New York: Urban fish farms
An increasing demand for fish for consumption creates a risk for over-fishing in the oceans all over the world. Indoor fish farms can be an answer to this food crisis. A professor in biology in Brooklyn, New York has developed a new type of indoor fish farms established in the city. With indoor fish farms, it is possible to create a controlled environment that provides a healthier aquaculture.
Fisk, Af VictoriaPeckham, Flickr, Creative Commons
Fish stocks are dwindling while demand is rising. As a result, the fishing industry is constantly trawling deeper to replace the depleted stocks causing destruction of the ecosystem of the oceans beyond repair.
Indoor urban aquaculture could be a solution to this. In a cellar at Brooklyn College, New York, professor in biology Martin P. Schreibman is farming thousands of Tilapia (a fish normally imported from South America and Asia) in big tanks. 84% (2012) pf U.S. seafood is imported and americans consumed about 300 million pounds of Tilapia in 2005, making it no. 6 on the list of seafood consumption. A facility located in an urban centre will reduce the transportation costs currently associated with importing fish from outside the city. Schreibman explains that fish farming is intended to complement, not supplant, the commercial fishing industry.
Tilapia is a good fish for urban farming because they are
disease resistant and very efficient at converting feed to body
mass. Compared to conventional fishing, fish raised in outdoor fish
farms are fed anti-biotics. Schreibman is using a bacteriological
system to handle the fishes' waste in his fish farm. Outdoor farms
release waste into surrounding ecosystems, while Schreibman's
Recirculating Aquaculture Systems use bacteria to break it down,
increasing the amount of recyclable water. Urban fish farms provide
a more accurate simulation of the natural environment than out-door
fish farms, helping the system to sustain itself. The
re-circulating technology, which is a water re-use system, enables
producers to grow fish in large numbers in a limited area.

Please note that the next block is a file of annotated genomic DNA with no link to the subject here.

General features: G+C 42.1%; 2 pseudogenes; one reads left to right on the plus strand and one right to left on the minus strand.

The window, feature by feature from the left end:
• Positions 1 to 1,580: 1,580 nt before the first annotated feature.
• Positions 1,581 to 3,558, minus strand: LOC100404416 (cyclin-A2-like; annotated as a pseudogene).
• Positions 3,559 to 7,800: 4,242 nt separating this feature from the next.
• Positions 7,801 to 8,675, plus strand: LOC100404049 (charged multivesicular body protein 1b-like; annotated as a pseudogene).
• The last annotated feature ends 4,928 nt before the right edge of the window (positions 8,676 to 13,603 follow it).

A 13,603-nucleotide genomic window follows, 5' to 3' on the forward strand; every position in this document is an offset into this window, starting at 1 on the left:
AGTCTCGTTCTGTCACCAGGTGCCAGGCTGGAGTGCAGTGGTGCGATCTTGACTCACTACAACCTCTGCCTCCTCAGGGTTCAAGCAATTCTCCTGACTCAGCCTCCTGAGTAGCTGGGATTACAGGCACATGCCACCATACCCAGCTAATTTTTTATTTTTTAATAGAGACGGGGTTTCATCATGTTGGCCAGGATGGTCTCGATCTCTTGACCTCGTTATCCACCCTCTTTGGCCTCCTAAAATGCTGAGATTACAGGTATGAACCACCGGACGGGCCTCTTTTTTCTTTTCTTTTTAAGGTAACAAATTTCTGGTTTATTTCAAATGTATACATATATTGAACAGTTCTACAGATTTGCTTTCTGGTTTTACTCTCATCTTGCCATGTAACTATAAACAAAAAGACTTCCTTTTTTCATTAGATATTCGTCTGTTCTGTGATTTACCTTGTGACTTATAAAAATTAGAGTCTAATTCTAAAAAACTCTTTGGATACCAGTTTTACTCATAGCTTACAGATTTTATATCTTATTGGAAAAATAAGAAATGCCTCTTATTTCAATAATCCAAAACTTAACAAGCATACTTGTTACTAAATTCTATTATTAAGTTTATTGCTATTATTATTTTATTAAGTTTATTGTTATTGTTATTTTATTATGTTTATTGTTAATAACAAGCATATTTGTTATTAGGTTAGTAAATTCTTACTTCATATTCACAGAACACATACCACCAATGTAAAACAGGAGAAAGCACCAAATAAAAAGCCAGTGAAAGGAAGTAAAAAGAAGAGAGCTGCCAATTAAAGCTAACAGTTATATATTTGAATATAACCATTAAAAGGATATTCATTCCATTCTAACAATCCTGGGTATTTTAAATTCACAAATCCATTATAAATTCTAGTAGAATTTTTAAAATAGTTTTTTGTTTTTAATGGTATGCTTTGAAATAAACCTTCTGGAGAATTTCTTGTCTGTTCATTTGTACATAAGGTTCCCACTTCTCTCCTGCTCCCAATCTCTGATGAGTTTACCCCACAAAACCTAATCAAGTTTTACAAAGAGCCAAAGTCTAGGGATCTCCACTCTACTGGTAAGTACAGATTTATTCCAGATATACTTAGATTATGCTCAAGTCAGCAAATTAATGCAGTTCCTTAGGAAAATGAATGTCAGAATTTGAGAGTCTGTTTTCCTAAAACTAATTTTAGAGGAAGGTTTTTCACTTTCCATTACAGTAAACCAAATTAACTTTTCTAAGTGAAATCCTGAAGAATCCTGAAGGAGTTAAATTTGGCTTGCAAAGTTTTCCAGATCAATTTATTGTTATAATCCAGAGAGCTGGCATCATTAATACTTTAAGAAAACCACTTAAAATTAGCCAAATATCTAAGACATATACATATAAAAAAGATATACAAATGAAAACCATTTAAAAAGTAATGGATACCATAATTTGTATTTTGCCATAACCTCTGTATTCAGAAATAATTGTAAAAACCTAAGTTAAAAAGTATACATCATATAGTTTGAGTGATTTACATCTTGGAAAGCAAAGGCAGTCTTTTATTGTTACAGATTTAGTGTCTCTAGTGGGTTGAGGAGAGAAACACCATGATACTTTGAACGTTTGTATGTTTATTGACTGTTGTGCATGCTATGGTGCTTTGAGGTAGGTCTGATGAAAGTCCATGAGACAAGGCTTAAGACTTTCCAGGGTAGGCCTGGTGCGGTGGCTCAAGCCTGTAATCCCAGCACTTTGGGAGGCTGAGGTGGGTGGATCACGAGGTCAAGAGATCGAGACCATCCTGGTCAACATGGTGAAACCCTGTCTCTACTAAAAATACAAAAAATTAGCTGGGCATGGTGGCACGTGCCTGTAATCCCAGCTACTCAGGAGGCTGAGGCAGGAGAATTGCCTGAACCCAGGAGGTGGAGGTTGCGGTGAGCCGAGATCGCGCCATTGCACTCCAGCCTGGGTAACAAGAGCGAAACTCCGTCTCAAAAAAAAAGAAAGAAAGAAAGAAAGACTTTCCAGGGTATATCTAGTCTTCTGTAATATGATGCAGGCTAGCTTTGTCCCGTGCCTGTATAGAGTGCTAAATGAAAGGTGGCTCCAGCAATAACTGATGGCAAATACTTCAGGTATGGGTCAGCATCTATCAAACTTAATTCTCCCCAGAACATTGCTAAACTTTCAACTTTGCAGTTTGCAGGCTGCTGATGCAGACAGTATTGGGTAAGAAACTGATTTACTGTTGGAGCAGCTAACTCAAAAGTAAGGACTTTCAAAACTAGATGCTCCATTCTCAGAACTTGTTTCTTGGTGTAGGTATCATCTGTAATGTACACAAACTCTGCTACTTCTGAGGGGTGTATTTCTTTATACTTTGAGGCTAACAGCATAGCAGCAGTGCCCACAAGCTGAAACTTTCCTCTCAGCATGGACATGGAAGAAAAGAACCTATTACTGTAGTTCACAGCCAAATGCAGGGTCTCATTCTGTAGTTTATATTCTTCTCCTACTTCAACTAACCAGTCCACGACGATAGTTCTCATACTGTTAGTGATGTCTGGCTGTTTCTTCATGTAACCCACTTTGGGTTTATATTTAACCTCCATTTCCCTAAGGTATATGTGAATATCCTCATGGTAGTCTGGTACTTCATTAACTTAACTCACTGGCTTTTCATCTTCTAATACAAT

Urban fish farming is not new in and around New York City. Until a few years ago, residents in Morris Park, the Bronx, bought Tilapia from a small fish farm in the basement of a commercial building, and a small Tilapia farm is tended by inmates in the Bayside State Prison in Leesburg, New Jersey.
Schreibman's idea is to create urban fish farms all over New York. He points out that urban aquaculture could be a USD 1.5 billion-a-year industry, in New York alone. Some have criticised the idea saying that it is not economically viable, given the fact that New York has higher labour and utility costs than most other areas in the US. However, Schreibman believes that New York's sustainable consumers are ready to pay a little more for fish produced in the city and that urban fish will be more economically sustainable in the future.
There is also a social component to Schreibman's master plan. He hopes to remedy urban ills by providing jobs and food for the poor using abandoned warehouses to create urban fish farms. Just like people have started their own community garden to sustain themselves with vegetables, individuals can create their own urban fish farms.
"Our oceans have been overfished beyond repair. If we're going to keep eating fish (….) we may have to rely on aquaculture." Professor Martin Schreibman
Find books in DAC& BOOKS/SHOP
Construction in the Landscape: A Handbook for Civil Engineering to Conserve Global Land ResourcesTG Carpenter DKR 995,00
Last updated Tuesday, January 21, 2014